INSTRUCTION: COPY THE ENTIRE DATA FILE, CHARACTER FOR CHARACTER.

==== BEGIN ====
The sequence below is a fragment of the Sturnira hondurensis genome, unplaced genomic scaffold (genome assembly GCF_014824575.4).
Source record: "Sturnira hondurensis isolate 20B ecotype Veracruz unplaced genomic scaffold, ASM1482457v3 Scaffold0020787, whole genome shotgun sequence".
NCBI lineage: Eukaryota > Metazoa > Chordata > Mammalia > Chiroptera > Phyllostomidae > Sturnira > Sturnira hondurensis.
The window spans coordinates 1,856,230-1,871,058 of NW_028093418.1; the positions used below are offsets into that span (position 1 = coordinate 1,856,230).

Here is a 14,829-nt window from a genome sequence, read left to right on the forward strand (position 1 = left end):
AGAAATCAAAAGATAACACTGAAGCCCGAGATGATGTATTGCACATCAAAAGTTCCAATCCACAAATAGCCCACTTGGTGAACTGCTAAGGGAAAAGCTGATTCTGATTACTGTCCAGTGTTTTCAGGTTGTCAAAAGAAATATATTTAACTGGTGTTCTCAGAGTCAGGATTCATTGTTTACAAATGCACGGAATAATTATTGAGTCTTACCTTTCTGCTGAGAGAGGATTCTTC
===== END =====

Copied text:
The sequence below is a fragment of the Sturnira hondurensis genome, unplaced genomic scaffold (genome assembly GCF_014824575.4).
Source record: "Sturnira hondurensis isolate 20B ecotype Veracruz unplaced genomic scaffold, ASM1482457v3 Scaffold0020787, whole genome shotgun sequence".
NCBI lineage: Eukaryota > Metazoa > Chordata > Mammalia > Chiroptera > Phyllostomidae > Sturnira > Sturnira hondurensis.
The window spans coordinates 1,856,230-1,871,058 of NW_028093418.1; the positions used below are offsets into that span (position 1 = coordinate 1,856,230).

Here is a 14,829-nt window from a genome sequence, read left to right on the forward strand (position 1 = left end):
AGAAATCAAAAGATAACACTGAAGCCCGAGATGATGTATTGCACATCAAAAGTTCCAATCCACAAATAGCCCACTTGGTGAACTGCTAAGGGAAAAGCTGATTCTGATTACTGTCCAGTGTTTTCAGGTTGTCAAAAGAAATATATTTAACTGGTGTTCTCAGAGTCAGGATTCATTGTTTACAAATGCACGGAATAATTATTGAGTCTTACCTTTCTGCTGAGAGAGGATTCTTC